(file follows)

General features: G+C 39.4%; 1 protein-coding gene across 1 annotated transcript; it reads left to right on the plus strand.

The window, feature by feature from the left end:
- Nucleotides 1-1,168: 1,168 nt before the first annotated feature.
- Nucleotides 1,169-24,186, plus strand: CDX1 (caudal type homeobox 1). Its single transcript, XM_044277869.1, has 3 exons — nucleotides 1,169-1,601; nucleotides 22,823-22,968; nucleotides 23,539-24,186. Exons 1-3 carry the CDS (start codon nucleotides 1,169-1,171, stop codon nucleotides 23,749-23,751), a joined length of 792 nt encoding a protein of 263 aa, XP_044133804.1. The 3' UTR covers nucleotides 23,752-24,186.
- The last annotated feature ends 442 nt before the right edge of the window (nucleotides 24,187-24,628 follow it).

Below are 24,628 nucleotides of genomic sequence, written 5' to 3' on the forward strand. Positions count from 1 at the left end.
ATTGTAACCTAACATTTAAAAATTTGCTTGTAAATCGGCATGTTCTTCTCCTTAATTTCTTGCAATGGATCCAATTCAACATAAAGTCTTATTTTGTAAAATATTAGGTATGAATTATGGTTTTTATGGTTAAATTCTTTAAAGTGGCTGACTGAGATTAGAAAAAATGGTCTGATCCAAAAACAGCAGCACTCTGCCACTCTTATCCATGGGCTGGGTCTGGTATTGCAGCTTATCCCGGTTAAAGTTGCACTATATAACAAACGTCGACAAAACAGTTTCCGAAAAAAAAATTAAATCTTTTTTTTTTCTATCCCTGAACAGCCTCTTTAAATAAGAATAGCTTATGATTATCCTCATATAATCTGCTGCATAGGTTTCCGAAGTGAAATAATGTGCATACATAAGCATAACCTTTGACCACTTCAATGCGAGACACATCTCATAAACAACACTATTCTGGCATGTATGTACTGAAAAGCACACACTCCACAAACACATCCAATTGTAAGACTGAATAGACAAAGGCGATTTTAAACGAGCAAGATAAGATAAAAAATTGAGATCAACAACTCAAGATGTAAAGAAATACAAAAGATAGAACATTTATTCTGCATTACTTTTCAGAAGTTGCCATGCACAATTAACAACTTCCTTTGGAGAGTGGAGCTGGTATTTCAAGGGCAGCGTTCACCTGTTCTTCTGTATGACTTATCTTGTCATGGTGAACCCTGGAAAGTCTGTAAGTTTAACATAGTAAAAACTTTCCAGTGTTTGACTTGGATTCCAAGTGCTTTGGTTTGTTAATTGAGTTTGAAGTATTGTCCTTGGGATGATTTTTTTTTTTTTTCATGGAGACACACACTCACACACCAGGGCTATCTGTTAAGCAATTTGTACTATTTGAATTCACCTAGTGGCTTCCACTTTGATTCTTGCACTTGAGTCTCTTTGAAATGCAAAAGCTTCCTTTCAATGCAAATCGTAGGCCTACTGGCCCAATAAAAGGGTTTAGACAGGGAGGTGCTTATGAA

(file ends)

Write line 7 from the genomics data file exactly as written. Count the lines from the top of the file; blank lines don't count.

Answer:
ATTGTAACCTAACATTTAAAAATTTGCTTGTAAATCGGCATGTTCTTCTCCTTAATTTCTTGCAATGGATCCAATTCAACATAAAGTCTTATTTTGTAAAATATTAGGTATGAATTATGGTTTTTATGGTTAAATTCTTTAAAGTGGCTGACTGAGATTAGAAAAAATGGTCTGATCCAAAAACAGCAGCACTCTGCCACTCTTATCCATGGGCTGGGTCTGGTATTGCAGCTTATCCCGGTTAAAGTTGCACTATATAACAAACGTCGACAAAACAGTTTCCGAAAAAAAAATTAAATCTTTTTTTTTTCTATCCCTGAACAGCCTCTTTAAATAAGAATAGCTTATGATTATCCTCATATAATCTGCTGCATAGGTTTCCGAAGTGAAATAATGTGCATACATAAGCATAACCTTTGACCACTTCAATGCGAGACACATCTCATAAACAACACTATTCTGGCATGTATGTACTGAAAAGCACACACTCCACAAACACATCCAATTGTAAGACTGAATAGACAAAGGCGATTTTAAACGAGCAAGATAAGATAAAAAATTGAGATCAACAACTCAAGATGTAAAGAAATACAAAAGATAGAACATTTATTCTGCATTACTTTTCAGAAGTTGCCATGCACAATTAACAACTTCCTTTGGAGAGTGGAGCTGGTATTTCAAGGGCAGCGTTCACCTGTTCTTCTGTATGACTTATCTTGTCATGGTGAACCCTGGAAAGTCTGTAAGTTTAACATAGTAAAAACTTTCCAGTGTTTGACTTGGATTCCAAGTGCTTTGGTTTGTTAATTGAGTTTGAAGTATTGTCCTTGGGATGATTTTTTTTTTTTTTCATGGAGACACACACTCACACACCAGGGCTATCTGTTAAGCAATTTGTACTATTTGAATTCACCTAGTGGCTTCCACTTTGATTCTTGCACTTGAGTCTCTTTGAAATGCAAAAGCTTCCTTTCAATGCAAATCGTAGGCCTACTGGCCCAATAAAAGGGTTTAGACAGGGAGGTGCTTATGAA